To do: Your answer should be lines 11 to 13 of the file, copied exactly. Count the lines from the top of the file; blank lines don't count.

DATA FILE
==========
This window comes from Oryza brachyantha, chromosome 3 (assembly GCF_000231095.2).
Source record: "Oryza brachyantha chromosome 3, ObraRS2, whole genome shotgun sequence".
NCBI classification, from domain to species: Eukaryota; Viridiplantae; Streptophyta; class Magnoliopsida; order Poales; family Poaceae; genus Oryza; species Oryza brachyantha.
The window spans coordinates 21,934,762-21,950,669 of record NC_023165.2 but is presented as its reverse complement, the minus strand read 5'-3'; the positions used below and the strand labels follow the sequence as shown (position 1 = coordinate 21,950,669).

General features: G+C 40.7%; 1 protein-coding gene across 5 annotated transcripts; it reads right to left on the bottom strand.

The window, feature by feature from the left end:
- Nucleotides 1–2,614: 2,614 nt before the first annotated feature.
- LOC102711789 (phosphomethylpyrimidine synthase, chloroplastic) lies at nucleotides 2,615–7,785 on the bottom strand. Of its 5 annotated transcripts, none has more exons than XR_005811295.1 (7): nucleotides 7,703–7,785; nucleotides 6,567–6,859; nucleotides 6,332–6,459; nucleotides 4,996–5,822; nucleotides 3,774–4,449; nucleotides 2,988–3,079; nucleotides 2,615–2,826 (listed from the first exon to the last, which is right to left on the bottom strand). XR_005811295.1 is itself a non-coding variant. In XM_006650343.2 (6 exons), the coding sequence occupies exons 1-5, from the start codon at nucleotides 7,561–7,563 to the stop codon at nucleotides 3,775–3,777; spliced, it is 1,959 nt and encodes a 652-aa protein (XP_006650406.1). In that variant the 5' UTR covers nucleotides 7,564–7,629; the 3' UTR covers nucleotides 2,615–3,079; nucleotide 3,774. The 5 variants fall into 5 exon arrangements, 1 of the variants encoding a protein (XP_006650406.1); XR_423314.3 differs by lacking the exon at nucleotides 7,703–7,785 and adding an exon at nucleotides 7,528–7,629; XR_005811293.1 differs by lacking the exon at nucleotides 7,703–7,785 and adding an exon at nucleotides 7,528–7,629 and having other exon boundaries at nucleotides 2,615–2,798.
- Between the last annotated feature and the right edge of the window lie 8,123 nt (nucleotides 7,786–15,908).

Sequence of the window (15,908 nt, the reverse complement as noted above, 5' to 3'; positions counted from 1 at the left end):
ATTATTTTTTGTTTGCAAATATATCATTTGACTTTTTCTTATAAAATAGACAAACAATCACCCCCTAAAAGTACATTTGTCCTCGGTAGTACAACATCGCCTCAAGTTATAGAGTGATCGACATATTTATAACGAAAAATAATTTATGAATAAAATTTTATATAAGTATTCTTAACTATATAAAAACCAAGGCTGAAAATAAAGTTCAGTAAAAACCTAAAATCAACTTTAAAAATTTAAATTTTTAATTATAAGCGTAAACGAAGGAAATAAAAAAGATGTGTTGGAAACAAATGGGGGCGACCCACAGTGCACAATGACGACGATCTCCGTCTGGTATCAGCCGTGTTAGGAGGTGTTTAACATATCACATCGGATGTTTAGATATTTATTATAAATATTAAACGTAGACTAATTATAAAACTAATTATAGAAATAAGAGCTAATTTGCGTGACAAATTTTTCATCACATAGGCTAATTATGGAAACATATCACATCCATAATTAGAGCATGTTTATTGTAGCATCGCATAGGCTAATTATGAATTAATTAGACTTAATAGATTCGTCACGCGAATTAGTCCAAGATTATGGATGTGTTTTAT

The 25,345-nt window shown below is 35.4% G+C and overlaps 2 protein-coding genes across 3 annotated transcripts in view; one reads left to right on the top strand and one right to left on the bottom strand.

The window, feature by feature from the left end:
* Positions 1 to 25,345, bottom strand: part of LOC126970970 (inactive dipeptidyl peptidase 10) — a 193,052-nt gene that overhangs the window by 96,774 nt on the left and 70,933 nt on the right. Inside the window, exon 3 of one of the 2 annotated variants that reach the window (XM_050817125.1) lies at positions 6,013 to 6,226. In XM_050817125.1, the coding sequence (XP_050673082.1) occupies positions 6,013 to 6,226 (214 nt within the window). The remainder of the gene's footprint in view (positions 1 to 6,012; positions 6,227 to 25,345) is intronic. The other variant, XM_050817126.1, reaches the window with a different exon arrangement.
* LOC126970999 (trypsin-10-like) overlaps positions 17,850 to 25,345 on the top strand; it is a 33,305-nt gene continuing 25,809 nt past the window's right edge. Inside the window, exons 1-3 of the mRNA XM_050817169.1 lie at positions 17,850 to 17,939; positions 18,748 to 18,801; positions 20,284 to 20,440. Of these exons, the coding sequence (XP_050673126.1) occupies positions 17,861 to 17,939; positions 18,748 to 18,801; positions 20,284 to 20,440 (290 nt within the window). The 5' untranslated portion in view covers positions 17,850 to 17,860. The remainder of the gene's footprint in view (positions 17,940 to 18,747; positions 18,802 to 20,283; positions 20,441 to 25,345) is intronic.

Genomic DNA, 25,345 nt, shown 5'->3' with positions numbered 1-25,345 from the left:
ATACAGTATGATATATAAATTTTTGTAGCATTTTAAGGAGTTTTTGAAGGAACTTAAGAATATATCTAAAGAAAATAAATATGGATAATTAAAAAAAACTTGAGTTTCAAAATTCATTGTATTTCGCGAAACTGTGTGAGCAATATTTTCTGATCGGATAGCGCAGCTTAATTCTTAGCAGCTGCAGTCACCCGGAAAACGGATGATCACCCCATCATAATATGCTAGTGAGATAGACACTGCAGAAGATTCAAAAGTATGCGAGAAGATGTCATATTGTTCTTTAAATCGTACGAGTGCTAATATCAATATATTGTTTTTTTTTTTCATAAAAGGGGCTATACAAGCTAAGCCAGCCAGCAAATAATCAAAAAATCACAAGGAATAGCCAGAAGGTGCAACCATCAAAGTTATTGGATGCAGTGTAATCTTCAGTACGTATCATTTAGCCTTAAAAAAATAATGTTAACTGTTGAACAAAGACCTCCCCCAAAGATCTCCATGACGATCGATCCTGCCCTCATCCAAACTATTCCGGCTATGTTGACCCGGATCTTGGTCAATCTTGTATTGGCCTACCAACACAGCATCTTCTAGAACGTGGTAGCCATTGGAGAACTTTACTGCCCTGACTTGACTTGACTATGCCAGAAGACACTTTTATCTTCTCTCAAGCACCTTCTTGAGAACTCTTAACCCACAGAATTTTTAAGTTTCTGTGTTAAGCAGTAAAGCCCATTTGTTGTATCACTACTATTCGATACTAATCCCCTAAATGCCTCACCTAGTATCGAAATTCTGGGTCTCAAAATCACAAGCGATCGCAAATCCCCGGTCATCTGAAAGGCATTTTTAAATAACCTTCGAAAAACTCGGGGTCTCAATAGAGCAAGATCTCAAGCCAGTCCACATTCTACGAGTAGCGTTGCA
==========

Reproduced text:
ATTATTTTTTGTTTGCAAATATATCATTTGACTTTTTCTTATAAAATAGACAAACAATCACCCCCTAAAAGTACATTTGTCCTCGGTAGTACAACATCGCCTCAAGTTATAGAGTGATCGACATATTTATAACGAAAAATAATTTATGAATAAAATTTTATATAAGTATTCTTAACTATATAAAAACCAAGGCTGAAAATAAAGTTCAGTAAAAACCTAAAATCAACTTTAAAAATTTAAATTTTTAATTATAAGCGTAAACGAAGGAAATAAAAAAGATGTGTTGGAAACAAATGGGGGCGACCCACAGTGCACAATGACGACGATCTCCGTCTGGTATCAGCCGTGTTAGGAGGTGTTTAACATATCACATCGGATGTTTAGATATTTATTATAAATATTAAACGTAGACTAATTATAAAACTAATTATAGAAATAAGAGCTAATTTGCGTGACAAATTTTTCATCACATAGGCTAATTATGGAAACATATCACATCCATAATTAGAGCATGTTTATTGTAGCATCGCATAGGCTAATTATGAATTAATTAGACTTAATAGATTCGTCACGCGAATTAGTCCAAGATTATGGATGTGTTTTAT

The 25,345-nt window shown below is 35.4% G+C and overlaps 2 protein-coding genes across 3 annotated transcripts in view; one reads left to right on the top strand and one right to left on the bottom strand.

The window, feature by feature from the left end: